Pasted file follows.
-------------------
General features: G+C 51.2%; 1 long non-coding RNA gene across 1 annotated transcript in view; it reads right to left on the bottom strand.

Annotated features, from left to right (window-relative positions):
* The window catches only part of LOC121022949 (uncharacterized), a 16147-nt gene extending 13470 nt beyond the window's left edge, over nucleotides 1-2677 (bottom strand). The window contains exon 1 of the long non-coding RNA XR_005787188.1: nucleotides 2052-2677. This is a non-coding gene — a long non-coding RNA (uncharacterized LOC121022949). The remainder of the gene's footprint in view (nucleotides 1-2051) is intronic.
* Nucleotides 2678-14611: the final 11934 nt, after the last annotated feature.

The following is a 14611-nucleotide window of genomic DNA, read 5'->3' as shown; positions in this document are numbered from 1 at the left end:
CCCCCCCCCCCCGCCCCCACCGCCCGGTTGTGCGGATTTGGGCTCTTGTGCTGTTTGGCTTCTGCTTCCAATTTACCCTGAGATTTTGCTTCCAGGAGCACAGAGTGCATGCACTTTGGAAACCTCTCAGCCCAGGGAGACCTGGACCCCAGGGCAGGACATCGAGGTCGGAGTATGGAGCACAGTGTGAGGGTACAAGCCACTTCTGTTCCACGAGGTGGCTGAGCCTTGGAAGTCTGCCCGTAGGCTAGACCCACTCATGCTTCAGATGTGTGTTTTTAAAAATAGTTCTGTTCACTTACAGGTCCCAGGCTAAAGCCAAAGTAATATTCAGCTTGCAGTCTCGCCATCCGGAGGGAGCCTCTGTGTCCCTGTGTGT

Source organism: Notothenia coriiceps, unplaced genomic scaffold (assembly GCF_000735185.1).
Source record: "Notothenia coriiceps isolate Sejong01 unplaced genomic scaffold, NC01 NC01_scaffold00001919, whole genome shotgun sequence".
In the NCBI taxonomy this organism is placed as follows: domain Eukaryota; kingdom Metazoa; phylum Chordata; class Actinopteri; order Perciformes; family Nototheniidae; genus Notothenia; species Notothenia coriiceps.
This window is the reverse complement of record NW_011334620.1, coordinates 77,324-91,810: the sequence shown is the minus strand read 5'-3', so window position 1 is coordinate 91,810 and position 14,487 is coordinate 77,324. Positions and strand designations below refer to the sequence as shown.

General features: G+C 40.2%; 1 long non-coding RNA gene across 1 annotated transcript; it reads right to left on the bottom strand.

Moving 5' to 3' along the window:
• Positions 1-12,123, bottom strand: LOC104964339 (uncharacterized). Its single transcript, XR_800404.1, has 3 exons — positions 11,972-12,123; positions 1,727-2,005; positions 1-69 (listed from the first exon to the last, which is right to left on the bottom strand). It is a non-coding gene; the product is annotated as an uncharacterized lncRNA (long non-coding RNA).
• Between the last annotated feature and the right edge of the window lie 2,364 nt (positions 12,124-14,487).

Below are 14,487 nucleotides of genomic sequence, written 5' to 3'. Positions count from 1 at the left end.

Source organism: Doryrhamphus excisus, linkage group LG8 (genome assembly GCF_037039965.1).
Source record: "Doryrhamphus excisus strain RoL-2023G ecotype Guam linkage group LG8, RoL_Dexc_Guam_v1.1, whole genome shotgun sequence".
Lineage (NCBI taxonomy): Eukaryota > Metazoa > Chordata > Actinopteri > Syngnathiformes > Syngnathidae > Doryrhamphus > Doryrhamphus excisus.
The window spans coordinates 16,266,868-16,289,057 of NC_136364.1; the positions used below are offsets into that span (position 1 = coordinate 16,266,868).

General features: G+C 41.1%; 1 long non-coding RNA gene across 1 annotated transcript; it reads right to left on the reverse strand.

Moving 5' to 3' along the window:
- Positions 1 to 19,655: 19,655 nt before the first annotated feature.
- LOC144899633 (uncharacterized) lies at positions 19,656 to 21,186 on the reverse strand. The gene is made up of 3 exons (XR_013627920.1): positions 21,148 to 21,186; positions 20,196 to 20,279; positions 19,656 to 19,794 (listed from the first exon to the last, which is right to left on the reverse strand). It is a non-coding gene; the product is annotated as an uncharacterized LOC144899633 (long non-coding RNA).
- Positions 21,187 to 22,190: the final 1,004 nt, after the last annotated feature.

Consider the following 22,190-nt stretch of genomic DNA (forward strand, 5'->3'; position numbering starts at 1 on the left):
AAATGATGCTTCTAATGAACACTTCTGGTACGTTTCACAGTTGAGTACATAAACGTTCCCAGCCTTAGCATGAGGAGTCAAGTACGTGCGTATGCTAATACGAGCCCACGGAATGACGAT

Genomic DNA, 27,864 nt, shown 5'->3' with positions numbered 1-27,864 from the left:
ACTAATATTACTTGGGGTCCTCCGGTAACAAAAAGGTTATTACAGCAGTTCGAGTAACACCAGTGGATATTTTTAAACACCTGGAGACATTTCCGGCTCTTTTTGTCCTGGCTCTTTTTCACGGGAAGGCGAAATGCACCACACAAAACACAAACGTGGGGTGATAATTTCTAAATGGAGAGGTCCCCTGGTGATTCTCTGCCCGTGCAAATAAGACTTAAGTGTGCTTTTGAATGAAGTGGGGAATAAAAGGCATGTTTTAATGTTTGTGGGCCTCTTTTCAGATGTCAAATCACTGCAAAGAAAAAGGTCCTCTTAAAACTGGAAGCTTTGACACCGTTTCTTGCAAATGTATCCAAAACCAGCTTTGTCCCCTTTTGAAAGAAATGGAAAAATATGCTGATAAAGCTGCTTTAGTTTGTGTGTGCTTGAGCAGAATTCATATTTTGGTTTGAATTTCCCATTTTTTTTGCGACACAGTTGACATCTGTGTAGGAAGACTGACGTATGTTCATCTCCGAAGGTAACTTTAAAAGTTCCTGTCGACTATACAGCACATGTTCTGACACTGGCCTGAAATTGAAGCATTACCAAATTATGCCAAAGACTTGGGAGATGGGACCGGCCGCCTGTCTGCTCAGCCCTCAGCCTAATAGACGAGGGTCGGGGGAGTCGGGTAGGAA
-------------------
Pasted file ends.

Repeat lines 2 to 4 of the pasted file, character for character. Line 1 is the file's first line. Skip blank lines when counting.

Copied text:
Annotated features, from left to right (window-relative positions):
* The window catches only part of LOC121022949 (uncharacterized), a 16147-nt gene extending 13470 nt beyond the window's left edge, over nucleotides 1-2677 (bottom strand). The window contains exon 1 of the long non-coding RNA XR_005787188.1: nucleotides 2052-2677. This is a non-coding gene — a long non-coding RNA (uncharacterized LOC121022949). The remainder of the gene's footprint in view (nucleotides 1-2051) is intronic.
* Nucleotides 2678-14611: the final 11934 nt, after the last annotated feature.